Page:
Balto was a sled dog that saved the small town of Nome, Alaska from a diphtheria outbreak.
After facing blizzards, freezing temperatures and near death, Balto became an overnight hero. Balto and his sled dog team went on a tour of the United States. A statue of Balto was erected in New York’s Central Park.
A 30 minute movie was made about Balto’s race to Nome. Balto was a movie star, but like a lot of Hollywood stars, his fame was short lived.
Two years later Balto and his companions were on display at a “dime” museum where they were ill and mistreated.
Thankfully, a Cleveland businessman by the name of George Kimble discovered the dogs. He knew the famous story of Balto and was outraged at seeing this degradation. A deal was struck to buy the dogs for $ 2,000 and bring them to Cleveland – but Kimble had only two weeks to raise the sum. The race to save Balto was on!
A Balto fund was established and radio and newspapers started reporting on what had happened to Balto and how money was being raised to help Balto.
The response was explosive.
School children collected coins, factory workers passed hats, and businesses pitched in and helped raise money. The Western Reserve Kennel Club donated a healthy sum, and within 10 days $ 2000 was raised and Balto was brought to Cleveland.
On March 19, 1927, Balto and six companions were brought to Cleveland and an estimated 15,000 people showed up to see the heroic dogs.
The dogs were taken to the Cleveland zoo were they lived out their lives.
Balto died on March 14, 1933, at the age of 11. The husky’s body was mounted at The Cleveland Museum of Natural History, where it has been kept as a reminder of the gallant race against death.
Stories like Balto’s have helped shape how I train dogs. Another strong influence has been James Herriot. I think that all dog trainers should be required to read his books.
Training should enhance the relationship between dogs and humans. Many times the training methods used have adverse effects. I train using a lot of positive methods, but I also understand that if you want to stop a behavior, punishment can be very effective.
Here was an email that I just received about barking.
“Dear Eric, my dog barks when someone knocks on my door. I don’t mind a little barking but I would like him to stop when I say quiet. How can I teach him this? Any help would be great. Thanks, Miguel.”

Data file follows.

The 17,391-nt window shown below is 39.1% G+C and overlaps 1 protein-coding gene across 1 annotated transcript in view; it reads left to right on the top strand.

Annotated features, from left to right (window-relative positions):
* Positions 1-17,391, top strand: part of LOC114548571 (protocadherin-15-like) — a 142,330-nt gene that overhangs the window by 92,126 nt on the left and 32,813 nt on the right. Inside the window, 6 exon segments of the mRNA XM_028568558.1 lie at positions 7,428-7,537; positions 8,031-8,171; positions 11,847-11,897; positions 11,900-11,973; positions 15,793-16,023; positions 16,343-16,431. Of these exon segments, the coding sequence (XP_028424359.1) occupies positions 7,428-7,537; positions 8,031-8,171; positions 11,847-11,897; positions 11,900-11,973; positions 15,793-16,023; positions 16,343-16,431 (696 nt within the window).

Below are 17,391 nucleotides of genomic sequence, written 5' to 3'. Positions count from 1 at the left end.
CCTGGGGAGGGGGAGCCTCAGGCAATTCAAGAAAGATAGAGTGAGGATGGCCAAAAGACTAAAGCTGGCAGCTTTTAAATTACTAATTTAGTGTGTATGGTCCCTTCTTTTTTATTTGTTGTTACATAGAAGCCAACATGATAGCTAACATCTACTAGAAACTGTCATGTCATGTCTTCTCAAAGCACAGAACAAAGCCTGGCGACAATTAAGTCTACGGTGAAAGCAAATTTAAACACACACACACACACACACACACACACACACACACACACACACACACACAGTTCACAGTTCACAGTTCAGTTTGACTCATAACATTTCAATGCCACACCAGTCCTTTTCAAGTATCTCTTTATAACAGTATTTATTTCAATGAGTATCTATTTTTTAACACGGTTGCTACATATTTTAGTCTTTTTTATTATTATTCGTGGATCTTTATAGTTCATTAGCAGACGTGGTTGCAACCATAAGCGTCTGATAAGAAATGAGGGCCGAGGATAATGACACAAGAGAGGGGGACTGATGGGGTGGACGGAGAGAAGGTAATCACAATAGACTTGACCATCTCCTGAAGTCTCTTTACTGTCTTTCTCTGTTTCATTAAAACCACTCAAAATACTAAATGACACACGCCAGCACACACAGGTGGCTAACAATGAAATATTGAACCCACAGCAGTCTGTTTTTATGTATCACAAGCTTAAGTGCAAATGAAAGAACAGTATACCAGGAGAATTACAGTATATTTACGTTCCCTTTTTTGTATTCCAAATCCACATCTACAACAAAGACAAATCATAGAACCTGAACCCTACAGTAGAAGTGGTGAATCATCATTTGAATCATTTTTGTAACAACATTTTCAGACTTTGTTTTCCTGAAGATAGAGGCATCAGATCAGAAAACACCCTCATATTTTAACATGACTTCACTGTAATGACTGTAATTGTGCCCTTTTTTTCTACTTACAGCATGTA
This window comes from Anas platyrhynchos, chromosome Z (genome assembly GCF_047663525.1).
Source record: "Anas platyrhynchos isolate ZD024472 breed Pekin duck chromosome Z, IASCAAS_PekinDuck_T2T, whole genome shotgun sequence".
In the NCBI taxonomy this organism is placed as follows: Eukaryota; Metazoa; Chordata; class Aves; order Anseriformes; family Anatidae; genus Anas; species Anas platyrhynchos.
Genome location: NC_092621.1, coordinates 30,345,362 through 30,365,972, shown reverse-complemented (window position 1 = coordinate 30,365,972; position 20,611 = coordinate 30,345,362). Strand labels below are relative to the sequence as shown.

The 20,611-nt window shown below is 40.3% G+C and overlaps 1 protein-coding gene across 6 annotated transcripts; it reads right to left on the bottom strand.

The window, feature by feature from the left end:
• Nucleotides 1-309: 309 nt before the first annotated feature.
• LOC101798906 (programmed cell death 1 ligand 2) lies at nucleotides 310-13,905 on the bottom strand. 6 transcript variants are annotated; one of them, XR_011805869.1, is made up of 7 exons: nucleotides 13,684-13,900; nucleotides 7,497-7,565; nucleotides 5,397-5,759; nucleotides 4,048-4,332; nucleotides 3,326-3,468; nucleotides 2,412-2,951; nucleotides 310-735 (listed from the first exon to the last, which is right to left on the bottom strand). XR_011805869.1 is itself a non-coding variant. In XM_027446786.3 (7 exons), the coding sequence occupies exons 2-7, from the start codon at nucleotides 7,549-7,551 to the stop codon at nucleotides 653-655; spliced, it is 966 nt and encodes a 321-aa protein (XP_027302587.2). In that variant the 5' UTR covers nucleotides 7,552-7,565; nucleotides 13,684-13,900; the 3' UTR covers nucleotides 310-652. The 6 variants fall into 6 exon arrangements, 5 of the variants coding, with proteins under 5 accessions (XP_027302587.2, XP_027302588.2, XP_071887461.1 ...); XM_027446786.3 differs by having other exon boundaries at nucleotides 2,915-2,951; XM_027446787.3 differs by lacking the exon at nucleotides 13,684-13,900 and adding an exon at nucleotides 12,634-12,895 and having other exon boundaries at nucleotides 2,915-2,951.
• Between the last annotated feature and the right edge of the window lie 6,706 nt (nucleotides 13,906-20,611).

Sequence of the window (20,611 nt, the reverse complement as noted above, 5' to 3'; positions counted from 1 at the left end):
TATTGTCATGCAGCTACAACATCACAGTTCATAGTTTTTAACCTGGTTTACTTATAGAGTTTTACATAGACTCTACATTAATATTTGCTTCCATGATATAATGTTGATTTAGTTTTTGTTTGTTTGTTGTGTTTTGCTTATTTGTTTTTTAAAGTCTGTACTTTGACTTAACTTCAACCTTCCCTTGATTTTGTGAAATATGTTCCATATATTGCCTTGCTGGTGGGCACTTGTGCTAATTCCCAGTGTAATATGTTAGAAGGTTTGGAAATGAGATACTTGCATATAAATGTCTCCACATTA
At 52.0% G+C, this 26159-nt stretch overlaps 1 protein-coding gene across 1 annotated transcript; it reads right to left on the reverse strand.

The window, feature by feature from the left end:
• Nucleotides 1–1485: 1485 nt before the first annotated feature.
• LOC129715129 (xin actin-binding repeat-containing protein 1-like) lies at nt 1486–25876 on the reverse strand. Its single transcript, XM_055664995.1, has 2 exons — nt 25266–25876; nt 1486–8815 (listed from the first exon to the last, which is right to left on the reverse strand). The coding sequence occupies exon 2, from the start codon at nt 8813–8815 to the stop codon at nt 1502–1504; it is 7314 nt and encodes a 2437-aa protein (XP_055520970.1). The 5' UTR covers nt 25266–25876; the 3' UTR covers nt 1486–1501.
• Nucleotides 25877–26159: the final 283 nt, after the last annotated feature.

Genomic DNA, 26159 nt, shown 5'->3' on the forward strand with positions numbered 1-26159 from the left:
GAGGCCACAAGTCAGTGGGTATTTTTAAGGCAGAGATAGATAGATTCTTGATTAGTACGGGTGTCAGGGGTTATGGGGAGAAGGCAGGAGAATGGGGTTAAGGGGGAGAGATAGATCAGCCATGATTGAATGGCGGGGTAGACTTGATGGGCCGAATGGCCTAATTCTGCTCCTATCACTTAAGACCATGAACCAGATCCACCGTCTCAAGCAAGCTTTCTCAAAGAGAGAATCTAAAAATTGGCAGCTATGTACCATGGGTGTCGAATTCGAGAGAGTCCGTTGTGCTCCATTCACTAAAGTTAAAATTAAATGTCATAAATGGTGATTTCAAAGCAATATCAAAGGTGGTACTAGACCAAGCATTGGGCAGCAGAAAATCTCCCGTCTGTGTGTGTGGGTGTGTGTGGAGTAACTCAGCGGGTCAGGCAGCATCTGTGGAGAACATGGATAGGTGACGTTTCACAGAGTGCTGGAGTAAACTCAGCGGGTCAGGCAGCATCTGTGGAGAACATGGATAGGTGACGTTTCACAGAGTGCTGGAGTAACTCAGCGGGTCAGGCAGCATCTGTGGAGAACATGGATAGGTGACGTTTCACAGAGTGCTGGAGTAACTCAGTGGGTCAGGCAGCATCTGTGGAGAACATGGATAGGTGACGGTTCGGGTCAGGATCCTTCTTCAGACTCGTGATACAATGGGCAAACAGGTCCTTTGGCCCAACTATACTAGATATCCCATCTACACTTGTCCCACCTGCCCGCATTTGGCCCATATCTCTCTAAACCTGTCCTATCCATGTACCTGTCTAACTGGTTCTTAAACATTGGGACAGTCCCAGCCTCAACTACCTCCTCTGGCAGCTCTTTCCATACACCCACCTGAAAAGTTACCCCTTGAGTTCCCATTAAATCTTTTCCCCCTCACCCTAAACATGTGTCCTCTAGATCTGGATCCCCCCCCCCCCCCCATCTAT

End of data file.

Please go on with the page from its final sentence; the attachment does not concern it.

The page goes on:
Here is my answer.
When ever you are trying to teach your dog something you have to make sure there are consequences for the behavior. So, if you want your dog to sit, down, stay, etc you should use a positive consequence.
When you want your dog to stop doing a behavior – barking, begging, jumping, etc you get the best results by using some type of negative consequence.
Most people think that the only type of negative consequence is something painful like a shock collar, prong collar or choke collar, or they think that we have to grab and shake our dogs, alpha rollovers, and all that stuff.
A negative consequence does not have to be any of that. I have effectively used breath spray for years to teach dogs the word “Quiet.”
You see, when your dog starts barking we get upset and start saying “Quiet.” The dog barks some more we say “Quiet” again and the dog keeps barking. In order for your dog to learn the word it has to be paired with a negative consequence.
So, with a little bottle of breath spray I stand next to the dog as he starts barking. But now when the dog starts barking I say “Quiet” and then reach down and I spray the dog in the mouth.
I have now paired the word “Quiet” with the breath spray. This is how you can use a negative consequence without inflicting pain on your dog.
Dealing with problem behavior can also be managed. If your dog does behaviors that you don’t like you can always take some simple steps to deal with the behavior. A lot of dogs like to get into the garbage. A simple way to deal with that behavior problem is to simply put a lid on the garbage.
Eric Letendre the author of The Amazing Dog Training Man invites you to visit http://www.amazingdogtrainingman.com for leading edge dog training tips, instructional video clips and articles that will help you train and understand your dog. You can also get free dog training updates with a free Smart Dog Newsletter subscription, available at http://www.amazingdogtrainingman.com
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